Another Iwo Jima flag-raiser was mis-ID’d, Marine Corps confirms: report

It’s one of the most iconic images from World War II: a group of U.S. Marines raising the American flag at the Battle of Iwo Jima.

And now the U.S. Marine Corps admits it has long misidentified one of the service members who took part in the flag-raising – three years after admitting a similar error.

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According to NBC News, a team of historians recently determined that one of the Marines in the photo was Cpl. Harold “Pie” Keller, not Pfc. Rene Gagnon, as had long been believed.

U.S. Marines of the 28th Regiment, 5th Division, raise the American flag atop Mt. Suribachi, Iwo Jima, on Feb. 23, 1945. (Joe Rosenthal/Associated Press)

U.S. Marines of the 28th Regiment, 5th Division, raise the American flag atop Mt. Suribachi, Iwo Jima, on Feb. 23, 1945. (Joe Rosenthal/Associated Press)

The correction comes three years after a previous inquiry found that another of the flag-raisers was Pfc. Harold Schultz, not Navy hospital corpsman John Bradley, NBC reported.

The image of the Marines raising the flag was captured in 1945 by Associated Press photographer Joe Rosenthal, who won a Pulitzer Prize for the shot. It was later the inspiration for the U.S. Marine Corps War Memorial statue in Arlington County, Va., which was dedicated in 1954.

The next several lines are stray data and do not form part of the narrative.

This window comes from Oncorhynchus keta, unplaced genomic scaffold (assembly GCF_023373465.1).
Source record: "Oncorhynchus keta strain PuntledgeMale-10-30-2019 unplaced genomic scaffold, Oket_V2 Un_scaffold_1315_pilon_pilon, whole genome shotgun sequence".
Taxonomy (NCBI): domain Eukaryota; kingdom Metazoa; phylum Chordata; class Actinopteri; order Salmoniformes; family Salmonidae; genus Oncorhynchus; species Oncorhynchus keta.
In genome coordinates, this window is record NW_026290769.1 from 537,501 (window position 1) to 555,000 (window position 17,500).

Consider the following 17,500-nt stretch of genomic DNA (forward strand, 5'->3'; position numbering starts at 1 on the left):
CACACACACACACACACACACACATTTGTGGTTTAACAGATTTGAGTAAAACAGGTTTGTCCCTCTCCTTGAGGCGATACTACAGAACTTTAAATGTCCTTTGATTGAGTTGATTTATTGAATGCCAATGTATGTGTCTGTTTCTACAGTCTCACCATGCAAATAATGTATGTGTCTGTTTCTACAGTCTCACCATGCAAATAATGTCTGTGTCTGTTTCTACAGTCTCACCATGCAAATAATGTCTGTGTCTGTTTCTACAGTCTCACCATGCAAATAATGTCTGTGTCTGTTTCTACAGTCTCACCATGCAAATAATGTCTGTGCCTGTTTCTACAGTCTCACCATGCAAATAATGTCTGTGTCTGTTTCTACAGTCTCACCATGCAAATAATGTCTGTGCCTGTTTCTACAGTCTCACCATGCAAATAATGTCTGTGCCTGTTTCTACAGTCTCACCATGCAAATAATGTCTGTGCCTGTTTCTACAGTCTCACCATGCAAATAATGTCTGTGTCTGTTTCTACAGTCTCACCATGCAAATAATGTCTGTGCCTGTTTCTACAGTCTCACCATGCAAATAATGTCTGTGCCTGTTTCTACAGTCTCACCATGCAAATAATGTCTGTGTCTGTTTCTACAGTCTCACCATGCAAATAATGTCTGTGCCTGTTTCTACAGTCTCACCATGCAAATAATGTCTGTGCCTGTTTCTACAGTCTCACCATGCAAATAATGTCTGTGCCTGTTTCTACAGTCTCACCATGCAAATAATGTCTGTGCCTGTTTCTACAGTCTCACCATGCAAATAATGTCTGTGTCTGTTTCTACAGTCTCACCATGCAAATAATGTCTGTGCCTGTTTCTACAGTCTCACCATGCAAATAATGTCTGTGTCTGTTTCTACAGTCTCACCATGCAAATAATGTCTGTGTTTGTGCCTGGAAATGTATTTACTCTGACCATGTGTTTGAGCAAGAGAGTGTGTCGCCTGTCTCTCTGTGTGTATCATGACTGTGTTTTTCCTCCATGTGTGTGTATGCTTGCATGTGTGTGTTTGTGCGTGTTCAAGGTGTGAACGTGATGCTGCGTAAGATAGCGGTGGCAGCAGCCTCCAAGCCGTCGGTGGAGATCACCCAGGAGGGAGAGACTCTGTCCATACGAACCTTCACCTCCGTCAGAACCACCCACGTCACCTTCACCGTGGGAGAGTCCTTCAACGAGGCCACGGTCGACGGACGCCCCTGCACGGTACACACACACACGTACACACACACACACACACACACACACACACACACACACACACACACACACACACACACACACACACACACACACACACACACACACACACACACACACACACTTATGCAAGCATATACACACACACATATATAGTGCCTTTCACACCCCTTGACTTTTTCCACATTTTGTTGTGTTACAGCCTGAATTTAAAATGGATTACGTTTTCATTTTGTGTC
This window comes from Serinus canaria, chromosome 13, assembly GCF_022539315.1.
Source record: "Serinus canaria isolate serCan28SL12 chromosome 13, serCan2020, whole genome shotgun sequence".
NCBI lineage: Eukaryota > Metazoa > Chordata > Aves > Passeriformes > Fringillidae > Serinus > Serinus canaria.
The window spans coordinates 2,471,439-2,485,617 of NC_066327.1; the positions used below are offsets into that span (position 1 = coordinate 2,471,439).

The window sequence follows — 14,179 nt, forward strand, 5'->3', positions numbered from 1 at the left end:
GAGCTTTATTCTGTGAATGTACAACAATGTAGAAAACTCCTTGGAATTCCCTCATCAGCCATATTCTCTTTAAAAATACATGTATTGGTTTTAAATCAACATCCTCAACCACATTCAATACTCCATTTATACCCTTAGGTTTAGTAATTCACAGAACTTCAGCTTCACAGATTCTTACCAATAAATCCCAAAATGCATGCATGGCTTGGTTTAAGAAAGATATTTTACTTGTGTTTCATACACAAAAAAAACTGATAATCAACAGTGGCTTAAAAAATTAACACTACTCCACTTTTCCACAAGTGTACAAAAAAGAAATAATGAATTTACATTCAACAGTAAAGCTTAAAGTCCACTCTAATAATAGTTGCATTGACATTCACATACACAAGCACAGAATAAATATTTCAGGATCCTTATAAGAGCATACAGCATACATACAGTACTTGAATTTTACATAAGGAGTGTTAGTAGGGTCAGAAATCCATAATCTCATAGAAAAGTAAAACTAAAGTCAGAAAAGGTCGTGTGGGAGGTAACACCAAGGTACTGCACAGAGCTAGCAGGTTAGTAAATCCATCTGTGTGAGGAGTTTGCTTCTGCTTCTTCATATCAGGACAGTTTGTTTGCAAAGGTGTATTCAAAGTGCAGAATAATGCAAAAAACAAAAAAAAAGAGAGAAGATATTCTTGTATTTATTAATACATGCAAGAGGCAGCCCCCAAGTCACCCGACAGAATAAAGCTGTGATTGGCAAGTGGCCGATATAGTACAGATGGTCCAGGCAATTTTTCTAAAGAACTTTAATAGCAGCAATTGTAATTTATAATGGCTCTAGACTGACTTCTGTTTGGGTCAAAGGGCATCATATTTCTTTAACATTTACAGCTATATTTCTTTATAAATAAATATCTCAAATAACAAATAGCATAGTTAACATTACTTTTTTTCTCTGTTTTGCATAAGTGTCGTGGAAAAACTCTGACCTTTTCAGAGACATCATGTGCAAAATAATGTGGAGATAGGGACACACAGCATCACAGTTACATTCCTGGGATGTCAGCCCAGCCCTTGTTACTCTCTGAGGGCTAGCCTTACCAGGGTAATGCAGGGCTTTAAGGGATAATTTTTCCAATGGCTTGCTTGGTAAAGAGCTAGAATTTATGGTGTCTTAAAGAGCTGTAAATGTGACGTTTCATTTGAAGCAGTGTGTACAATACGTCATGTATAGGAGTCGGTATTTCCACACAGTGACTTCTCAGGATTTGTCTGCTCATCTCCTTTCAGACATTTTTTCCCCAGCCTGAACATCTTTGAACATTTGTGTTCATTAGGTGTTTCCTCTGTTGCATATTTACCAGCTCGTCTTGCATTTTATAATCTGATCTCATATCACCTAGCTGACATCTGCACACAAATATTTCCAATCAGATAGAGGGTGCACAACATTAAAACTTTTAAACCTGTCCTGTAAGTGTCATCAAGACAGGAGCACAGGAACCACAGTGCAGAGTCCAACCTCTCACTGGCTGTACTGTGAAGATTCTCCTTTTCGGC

According to NBC, the latest correction to the list of flag-raising Marines resulted from a review by historians Stephen Foley, Dustin Spence and Brent Westmeyer, whose work was validated by investigators from the Marine Corps and the FBI.

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"Without the initiative and contributions of both private historians devoted to preservation of our history and the FBI’s Digital Evidence Laboratory, the Marine Corps would not have this opportunity to expand on the historical record of the second flag raising on Mount Suribachi," the Marine Corps said in a statement, according to NBC.

With the recent correction, the list of six Marines in the iconic photo now includes Ira Hayes, Harold Schultz, Michael Strank, Harold “Pie” Keller and Harlon Block, according to NBC.

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But the Marine Corps added that, in a sense, it doesn’t matter which Marines were in the photo, because the image represents the hard work, determination and sacrifice of all who served.

"Regardless of who was in the photograph, each and every Marine who set foot on Iwo Jima, or supported the effort from the sea and air around the island is, and always will be, a part of our Corps’ cherished history," the Marines' statement read. "In the words of General David H. Berger, Commandant of the Marine Corps, 'they are all heroes.'”

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